|By Adrian Bridgwater||
|September 24, 2012 06:45 AM EDT||
The cloud is a commercial vehicle. This undeniable truth must now be accepted as a deeply entrenched truism by CIOs who are looking to manage the forward-looking growth of their technology architectures.
We can actually refine this statement further. The cloud is a commercial vehicle designed to facilitate customer engagement, sales and therefore profits.
These are not inconvenient truths, but it is an undeniable truth if you believe the proclamations being made by some of the new change-makers driving cloud computing from the Platform-as-a-Service level.
This commercialization of the cloud is facilitated by the way users are interacting with cloud services. Although that may sound like stating the obvious, what we mean by this use of the term "interacting" is now increasingly impacted by social applications. Analyst firm McKinsey estimates that there is $1.3 billion dollars waiting to be unlocked in the global economy if we harness enterprise level social technologies effectively.
What "Social Sharing" Means
Firms like Salesforce.com are making some big assertions in this space and now developing products to transform the older more traditional business models that suffer from unconnected data silos and customer portals that fail to "share" in the new sense of "social" as we now come to use the term.
CIOs looking to bring these new social technologies to bear will need to prepare for transformation. At risk of that also sounding too simplistic, what we are talking about here is a transformation impacting every aspect of a firm's internal operational structure.
As Salesforce.com CEO Marc Benioff would have it, this is a transformation of the way a company must now sell, market to, collaborate with, supply services to and then subsequently work with its customers. Sales is now social, data is now social and the modern enterprise is now social -- and this is the mantra that cloud customers in the Benioff mindset now follow.
Facebook, But for Business
Think of it as Facebook for business if you wish. These are new virtualized applications that are secure, enterprise-grade and intuitive enough for users to be able to operate them with practically zero training in some cases. Salesforce's Benioff has described Facebook as "500 million users without an instruction manual" and this is the model that firms should now look to if they are going to use connected social clouds effectively.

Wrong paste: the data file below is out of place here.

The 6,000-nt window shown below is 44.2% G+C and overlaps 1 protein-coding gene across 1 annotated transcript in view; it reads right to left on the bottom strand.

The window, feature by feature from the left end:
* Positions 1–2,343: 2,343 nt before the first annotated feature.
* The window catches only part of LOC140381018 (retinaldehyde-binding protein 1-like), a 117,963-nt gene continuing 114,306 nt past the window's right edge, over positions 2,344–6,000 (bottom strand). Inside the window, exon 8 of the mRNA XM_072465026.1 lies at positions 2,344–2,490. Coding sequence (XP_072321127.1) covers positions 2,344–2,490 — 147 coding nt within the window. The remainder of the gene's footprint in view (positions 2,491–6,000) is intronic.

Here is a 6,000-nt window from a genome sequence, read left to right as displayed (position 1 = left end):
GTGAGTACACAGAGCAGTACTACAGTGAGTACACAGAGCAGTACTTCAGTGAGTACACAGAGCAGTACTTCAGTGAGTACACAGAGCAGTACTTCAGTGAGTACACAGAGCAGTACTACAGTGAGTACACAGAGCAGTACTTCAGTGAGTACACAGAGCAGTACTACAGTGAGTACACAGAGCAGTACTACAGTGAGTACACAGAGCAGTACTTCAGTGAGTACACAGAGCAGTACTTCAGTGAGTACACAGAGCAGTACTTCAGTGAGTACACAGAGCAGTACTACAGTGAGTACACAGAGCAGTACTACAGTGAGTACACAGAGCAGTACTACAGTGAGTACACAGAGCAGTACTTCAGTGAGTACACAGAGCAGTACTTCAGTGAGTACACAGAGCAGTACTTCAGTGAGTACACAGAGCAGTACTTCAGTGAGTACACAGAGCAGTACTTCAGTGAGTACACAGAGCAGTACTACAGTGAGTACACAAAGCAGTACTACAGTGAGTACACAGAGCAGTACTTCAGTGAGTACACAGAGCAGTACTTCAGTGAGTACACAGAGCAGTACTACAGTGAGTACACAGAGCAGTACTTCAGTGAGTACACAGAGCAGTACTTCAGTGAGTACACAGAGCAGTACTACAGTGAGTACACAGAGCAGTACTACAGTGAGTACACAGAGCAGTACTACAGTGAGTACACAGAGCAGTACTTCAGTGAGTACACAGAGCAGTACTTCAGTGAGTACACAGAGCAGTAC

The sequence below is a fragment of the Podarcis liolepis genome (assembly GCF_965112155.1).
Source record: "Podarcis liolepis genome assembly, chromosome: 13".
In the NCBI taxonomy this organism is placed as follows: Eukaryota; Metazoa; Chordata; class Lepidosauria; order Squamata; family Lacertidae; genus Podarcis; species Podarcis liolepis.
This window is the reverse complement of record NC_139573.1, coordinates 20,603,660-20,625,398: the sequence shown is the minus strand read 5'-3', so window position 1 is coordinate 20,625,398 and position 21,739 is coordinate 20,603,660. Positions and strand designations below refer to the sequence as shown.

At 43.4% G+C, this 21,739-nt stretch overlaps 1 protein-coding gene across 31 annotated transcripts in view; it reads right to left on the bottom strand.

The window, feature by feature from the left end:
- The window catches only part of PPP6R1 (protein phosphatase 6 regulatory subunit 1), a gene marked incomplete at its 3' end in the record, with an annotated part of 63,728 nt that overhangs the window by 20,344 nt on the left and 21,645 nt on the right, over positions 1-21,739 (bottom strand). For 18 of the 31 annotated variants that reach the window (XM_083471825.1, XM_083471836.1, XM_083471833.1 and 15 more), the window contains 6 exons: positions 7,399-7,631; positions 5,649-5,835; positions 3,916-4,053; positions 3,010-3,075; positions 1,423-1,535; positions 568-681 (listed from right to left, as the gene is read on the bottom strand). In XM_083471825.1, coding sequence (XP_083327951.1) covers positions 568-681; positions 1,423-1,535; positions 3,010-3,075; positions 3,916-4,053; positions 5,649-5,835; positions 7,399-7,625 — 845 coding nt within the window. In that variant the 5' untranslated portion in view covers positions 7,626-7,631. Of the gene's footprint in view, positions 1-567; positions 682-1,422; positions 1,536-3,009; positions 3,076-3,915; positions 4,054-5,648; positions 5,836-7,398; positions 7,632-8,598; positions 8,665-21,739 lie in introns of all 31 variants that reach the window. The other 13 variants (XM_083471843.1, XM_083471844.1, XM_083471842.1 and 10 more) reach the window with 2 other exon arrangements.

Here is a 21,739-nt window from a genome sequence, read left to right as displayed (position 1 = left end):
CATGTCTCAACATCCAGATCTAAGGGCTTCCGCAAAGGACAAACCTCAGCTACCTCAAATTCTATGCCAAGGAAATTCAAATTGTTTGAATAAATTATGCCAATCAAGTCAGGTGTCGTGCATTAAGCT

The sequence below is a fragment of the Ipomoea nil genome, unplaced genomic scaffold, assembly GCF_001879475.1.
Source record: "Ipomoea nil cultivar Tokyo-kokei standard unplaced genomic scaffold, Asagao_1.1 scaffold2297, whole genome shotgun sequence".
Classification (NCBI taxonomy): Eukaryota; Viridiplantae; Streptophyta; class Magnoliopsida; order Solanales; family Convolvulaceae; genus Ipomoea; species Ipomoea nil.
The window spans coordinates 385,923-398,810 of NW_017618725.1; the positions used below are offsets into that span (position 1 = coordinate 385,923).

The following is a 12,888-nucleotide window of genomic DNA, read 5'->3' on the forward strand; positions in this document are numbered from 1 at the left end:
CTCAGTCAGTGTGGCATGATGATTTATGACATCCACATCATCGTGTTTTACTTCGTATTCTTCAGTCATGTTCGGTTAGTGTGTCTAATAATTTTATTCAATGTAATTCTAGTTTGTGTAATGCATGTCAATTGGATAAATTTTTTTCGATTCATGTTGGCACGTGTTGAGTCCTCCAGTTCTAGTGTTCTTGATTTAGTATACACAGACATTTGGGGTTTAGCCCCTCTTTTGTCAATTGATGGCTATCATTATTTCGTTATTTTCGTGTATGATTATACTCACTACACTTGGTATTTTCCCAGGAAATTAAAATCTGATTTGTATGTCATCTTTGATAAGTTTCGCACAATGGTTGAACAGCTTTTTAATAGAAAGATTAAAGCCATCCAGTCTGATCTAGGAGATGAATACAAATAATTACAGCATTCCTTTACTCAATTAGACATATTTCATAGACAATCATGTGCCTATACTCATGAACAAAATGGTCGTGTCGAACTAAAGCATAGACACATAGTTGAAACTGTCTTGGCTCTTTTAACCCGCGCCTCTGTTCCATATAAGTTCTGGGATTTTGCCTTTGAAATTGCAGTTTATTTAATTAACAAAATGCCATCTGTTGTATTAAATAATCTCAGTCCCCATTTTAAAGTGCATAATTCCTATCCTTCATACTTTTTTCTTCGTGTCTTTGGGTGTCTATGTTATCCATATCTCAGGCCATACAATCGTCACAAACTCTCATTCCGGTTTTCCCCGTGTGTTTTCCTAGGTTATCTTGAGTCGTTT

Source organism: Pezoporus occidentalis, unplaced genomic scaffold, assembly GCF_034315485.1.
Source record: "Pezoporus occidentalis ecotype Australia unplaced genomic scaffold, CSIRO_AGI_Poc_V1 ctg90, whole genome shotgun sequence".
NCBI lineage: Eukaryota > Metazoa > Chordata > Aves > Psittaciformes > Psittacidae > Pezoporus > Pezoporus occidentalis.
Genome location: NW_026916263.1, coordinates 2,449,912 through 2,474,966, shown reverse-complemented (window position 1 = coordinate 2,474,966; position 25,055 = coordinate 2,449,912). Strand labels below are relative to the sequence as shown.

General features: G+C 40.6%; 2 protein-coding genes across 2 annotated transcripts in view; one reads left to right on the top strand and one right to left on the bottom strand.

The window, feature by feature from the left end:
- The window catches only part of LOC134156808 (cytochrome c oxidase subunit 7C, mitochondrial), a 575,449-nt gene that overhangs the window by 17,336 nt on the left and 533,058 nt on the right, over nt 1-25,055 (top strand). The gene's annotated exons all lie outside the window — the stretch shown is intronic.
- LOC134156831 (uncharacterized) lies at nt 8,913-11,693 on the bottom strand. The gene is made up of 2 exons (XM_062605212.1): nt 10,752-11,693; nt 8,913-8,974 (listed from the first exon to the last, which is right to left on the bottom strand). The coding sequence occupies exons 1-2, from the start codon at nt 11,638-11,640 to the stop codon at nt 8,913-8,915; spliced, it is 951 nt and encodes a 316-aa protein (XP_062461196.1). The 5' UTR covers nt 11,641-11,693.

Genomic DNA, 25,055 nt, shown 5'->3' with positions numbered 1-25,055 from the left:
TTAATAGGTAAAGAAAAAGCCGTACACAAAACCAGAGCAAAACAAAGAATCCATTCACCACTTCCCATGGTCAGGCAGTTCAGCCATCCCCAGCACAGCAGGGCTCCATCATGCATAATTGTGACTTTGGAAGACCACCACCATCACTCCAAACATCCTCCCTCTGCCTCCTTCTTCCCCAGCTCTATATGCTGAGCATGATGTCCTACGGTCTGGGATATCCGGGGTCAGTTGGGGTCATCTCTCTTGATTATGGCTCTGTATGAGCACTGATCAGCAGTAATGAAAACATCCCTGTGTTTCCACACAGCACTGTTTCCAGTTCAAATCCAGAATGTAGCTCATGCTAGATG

But didn't we just say that CIOs should brace themselves for embracing social technologies? There is the closely connected mobile and touch element to be recognized here too. The application types we have discussed here will come first and foremost from the cloud in every instance; the applications themselves then inherently suited to mobile device delivery over an Internet connection where both data storage and processing power is supported, or at least significantly shared, by the cloud server rather than on the device.
Logically then, as we move from social to mobile, our next technology layer should be touch-based functionality to ensure suitability to tablets and smartphones.
A Changing Fabric for Business
Hewlett Packard is vocal on the subject of social enterprise applications and HP senior vice president Tony Prophet had a brief keynote slot during the Salesforce keynote presentations at this September's Salesforce.com Dreamforce user and customer symposium in San Francisco.
"Our company is reengineering our processes and embedding enterprise social tools deep into the fabric of the way we work and we embrace these new concepts as a business," said HP's Prophet, "This is going to be a core part of the way HP operates as a business in the future."
Also present at this event was motivational speaker Tony Robbins who enthused that change is driving our inevitable move toward these new technology structures. "Change is automatic, progress is not," said Robbins. "Change is inevitable in our work, in our relationships and in our bodies. The future is all about the need to connect or die." Robbins likes to 'showboat' and is a showman at heart, so take those comments with a large pinch of salt.
These are the new imperatives for the modern CIO intending to run modern applications in a modern enterprise, or a modern small to medium sized business too for that matter.
But is this all just a load of hype? Well it is cloud computing driven, so there's part of your answer right there. The fact is, this stuff is true and it's happening right now.
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This post was first published on the Enterprise CIO Forum.